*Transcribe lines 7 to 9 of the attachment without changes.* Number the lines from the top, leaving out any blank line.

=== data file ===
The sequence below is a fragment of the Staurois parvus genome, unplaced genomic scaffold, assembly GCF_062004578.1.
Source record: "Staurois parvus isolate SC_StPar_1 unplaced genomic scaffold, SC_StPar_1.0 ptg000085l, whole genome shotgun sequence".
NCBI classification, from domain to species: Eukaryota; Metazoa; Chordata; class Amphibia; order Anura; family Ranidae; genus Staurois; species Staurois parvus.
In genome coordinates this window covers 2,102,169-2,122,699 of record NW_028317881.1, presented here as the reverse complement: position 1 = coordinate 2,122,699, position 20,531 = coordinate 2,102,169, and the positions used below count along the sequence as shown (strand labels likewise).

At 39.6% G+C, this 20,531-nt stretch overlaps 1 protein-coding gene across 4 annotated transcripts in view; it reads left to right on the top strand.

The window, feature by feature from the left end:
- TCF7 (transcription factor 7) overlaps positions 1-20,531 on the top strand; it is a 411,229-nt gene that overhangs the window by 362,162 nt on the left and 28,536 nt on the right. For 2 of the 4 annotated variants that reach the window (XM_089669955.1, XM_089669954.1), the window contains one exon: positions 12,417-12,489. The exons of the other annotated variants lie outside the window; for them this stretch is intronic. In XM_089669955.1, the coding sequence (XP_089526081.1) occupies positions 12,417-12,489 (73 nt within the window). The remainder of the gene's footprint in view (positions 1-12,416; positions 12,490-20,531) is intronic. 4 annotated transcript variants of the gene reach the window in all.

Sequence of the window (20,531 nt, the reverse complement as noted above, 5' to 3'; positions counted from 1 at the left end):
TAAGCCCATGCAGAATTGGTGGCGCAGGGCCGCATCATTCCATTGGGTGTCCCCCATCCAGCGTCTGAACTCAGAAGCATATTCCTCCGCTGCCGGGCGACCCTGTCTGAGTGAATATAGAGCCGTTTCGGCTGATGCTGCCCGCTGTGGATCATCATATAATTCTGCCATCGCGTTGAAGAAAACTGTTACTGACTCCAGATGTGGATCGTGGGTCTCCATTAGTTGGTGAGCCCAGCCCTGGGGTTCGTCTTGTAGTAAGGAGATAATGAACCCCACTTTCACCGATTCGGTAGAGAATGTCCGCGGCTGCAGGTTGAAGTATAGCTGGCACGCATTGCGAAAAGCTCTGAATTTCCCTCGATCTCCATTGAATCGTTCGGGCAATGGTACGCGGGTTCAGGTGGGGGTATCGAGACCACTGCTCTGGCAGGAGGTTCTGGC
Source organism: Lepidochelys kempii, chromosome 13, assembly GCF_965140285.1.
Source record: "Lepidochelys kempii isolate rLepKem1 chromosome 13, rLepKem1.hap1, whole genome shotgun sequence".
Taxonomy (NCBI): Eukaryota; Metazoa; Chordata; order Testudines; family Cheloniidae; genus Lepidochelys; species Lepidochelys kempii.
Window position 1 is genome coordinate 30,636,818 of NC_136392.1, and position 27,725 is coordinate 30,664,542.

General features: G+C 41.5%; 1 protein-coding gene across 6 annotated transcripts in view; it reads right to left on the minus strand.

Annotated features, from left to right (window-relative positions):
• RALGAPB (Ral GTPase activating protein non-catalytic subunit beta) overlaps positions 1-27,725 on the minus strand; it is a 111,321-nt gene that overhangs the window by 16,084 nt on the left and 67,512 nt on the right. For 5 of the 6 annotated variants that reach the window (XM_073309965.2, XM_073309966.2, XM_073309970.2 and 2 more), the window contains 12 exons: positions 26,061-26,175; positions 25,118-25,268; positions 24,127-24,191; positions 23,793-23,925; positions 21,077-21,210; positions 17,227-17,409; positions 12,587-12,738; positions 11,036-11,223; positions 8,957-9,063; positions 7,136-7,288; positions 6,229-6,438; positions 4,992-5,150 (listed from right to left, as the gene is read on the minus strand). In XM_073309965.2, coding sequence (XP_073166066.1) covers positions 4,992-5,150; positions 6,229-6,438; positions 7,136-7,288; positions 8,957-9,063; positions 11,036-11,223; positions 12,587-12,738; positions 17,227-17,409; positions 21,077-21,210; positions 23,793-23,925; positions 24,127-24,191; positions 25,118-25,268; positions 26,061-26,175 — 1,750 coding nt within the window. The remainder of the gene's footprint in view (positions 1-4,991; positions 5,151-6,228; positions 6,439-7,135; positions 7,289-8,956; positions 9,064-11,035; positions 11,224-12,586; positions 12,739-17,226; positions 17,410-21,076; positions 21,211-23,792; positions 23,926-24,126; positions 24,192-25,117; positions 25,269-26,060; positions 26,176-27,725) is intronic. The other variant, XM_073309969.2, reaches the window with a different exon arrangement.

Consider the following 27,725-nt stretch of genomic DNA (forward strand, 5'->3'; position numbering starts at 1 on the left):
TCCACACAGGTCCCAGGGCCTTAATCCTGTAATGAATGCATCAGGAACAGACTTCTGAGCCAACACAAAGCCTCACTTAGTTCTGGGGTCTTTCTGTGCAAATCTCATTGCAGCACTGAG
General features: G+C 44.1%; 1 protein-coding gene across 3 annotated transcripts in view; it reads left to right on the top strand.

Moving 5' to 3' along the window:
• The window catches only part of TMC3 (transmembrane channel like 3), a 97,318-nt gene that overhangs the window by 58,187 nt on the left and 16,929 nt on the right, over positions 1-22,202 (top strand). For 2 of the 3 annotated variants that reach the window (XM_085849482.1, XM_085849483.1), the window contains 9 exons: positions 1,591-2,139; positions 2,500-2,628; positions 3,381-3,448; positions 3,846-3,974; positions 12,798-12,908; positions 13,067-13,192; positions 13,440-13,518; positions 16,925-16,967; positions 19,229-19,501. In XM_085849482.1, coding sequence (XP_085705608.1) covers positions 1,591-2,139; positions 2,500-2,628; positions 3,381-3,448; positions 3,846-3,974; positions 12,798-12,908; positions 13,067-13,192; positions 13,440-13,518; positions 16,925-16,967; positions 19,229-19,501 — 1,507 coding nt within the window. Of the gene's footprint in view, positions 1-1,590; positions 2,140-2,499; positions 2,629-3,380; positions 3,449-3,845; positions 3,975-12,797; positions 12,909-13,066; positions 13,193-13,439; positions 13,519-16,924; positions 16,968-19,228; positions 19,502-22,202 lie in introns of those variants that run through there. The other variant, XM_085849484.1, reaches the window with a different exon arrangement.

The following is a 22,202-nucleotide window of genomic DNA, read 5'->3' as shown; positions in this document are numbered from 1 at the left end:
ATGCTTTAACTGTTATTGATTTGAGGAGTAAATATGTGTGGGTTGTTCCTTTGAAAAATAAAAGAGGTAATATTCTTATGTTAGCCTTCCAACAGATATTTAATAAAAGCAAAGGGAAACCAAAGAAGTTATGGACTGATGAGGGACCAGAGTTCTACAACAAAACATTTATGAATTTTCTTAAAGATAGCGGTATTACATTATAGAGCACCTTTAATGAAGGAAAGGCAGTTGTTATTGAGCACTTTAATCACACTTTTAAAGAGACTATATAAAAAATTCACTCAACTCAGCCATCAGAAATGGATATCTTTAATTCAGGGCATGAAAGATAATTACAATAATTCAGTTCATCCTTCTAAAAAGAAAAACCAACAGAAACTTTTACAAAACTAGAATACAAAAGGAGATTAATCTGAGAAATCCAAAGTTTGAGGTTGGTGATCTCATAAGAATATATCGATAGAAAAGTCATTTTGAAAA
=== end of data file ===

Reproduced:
- TCF7 (transcription factor 7) overlaps positions 1-20,531 on the top strand; it is a 411,229-nt gene that overhangs the window by 362,162 nt on the left and 28,536 nt on the right. For 2 of the 4 annotated variants that reach the window (XM_089669955.1, XM_089669954.1), the window contains one exon: positions 12,417-12,489. The exons of the other annotated variants lie outside the window; for them this stretch is intronic. In XM_089669955.1, the coding sequence (XP_089526081.1) occupies positions 12,417-12,489 (73 nt within the window). The remainder of the gene's footprint in view (positions 1-12,416; positions 12,490-20,531) is intronic. 4 annotated transcript variants of the gene reach the window in all.

Sequence of the window (20,531 nt, the reverse complement as noted above, 5' to 3'; positions counted from 1 at the left end):
TAAGCCCATGCAGAATTGGTGGCGCAGGGCCGCATCATTCCATTGGGTGTCCCCCATCCAGCGTCTGAACTCAGAAGCATATTCCTCCGCTGCCGGGCGACCCTGTCTGAGTGAATATAGAGCCGTTTCGGCTGATGCTGCCCGCTGTGGATCATCATATAATTCTGCCATCGCGTTGAAGAAAACTGTTACTGACTCCAGATGTGGATCGTGGGTCTCCATTAGTTGGTGAGCCCAGCCCTGGGGTTCGTCTTGTAGTAAGGAGATAATGAACCCCACTTTCACCGATTCGGTAGAGAATGTCCGCGGCTGCAGGTTGAAGTATAGCTGGCACGCATTGCGAAAAGCTCTGAATTTCCCTCGATCTCCATTGAATCGTTCGGGCAATGGTACGCGGGTTCAGGTGGGGGTATCGAGACCACTGCTCTGGCAGGAGGTTCTGGC